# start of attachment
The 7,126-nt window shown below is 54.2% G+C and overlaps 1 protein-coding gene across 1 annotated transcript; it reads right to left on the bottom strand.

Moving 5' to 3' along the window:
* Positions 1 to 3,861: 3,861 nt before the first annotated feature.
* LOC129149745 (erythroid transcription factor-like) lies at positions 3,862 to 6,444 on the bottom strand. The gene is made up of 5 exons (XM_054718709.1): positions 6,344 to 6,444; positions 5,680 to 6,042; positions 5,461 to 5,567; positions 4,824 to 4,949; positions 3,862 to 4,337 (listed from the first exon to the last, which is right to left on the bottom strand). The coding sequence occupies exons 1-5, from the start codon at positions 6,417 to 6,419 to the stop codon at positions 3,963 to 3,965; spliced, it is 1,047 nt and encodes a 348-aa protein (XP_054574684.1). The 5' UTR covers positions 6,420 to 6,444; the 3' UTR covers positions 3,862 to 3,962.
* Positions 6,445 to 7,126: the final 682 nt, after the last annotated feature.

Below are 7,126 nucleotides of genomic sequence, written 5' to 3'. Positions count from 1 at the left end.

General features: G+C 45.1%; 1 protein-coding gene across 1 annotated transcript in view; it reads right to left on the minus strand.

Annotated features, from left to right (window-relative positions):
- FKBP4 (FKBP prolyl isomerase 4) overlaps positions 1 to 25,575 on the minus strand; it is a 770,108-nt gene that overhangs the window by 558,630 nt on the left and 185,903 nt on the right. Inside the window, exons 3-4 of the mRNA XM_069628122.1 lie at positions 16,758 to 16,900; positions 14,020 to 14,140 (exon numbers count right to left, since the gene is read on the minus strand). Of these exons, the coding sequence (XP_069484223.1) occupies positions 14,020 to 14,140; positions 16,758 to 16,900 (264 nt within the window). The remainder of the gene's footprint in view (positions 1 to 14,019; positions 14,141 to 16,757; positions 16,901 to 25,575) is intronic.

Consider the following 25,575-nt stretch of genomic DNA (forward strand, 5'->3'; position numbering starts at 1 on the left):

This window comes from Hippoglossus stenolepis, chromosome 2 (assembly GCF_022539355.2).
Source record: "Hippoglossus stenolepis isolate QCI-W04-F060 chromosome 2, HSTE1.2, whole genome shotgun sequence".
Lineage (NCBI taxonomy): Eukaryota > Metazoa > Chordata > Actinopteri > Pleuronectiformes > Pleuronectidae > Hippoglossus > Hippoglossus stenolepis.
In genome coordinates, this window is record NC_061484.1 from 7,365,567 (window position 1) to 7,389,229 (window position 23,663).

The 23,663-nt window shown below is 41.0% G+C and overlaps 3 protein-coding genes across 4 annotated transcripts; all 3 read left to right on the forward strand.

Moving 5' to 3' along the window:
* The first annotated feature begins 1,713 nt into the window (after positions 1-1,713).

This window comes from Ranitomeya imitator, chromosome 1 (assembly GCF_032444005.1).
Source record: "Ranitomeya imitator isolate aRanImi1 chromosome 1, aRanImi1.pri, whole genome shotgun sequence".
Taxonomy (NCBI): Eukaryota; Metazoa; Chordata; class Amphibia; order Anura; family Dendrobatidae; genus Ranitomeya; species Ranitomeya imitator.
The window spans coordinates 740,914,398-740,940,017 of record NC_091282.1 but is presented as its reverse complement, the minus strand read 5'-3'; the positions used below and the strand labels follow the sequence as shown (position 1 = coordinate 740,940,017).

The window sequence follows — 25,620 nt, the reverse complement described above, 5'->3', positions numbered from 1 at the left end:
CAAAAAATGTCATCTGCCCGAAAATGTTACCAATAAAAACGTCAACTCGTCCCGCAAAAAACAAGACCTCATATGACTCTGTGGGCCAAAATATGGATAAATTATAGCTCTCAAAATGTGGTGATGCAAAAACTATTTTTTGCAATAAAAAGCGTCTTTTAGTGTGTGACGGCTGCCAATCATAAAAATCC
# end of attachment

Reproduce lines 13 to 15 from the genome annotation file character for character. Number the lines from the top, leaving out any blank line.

Lineage (NCBI taxonomy): Eukaryota > Metazoa > Chordata > Actinopteri > Pleuronectiformes > Pleuronectidae > Hippoglossus > Hippoglossus stenolepis.
In genome coordinates, this window is record NC_061484.1 from 7,365,567 (window position 1) to 7,389,229 (window position 23,663).

The 23,663-nt window shown below is 41.0% G+C and overlaps 3 protein-coding genes across 4 annotated transcripts; all 3 read left to right on the forward strand.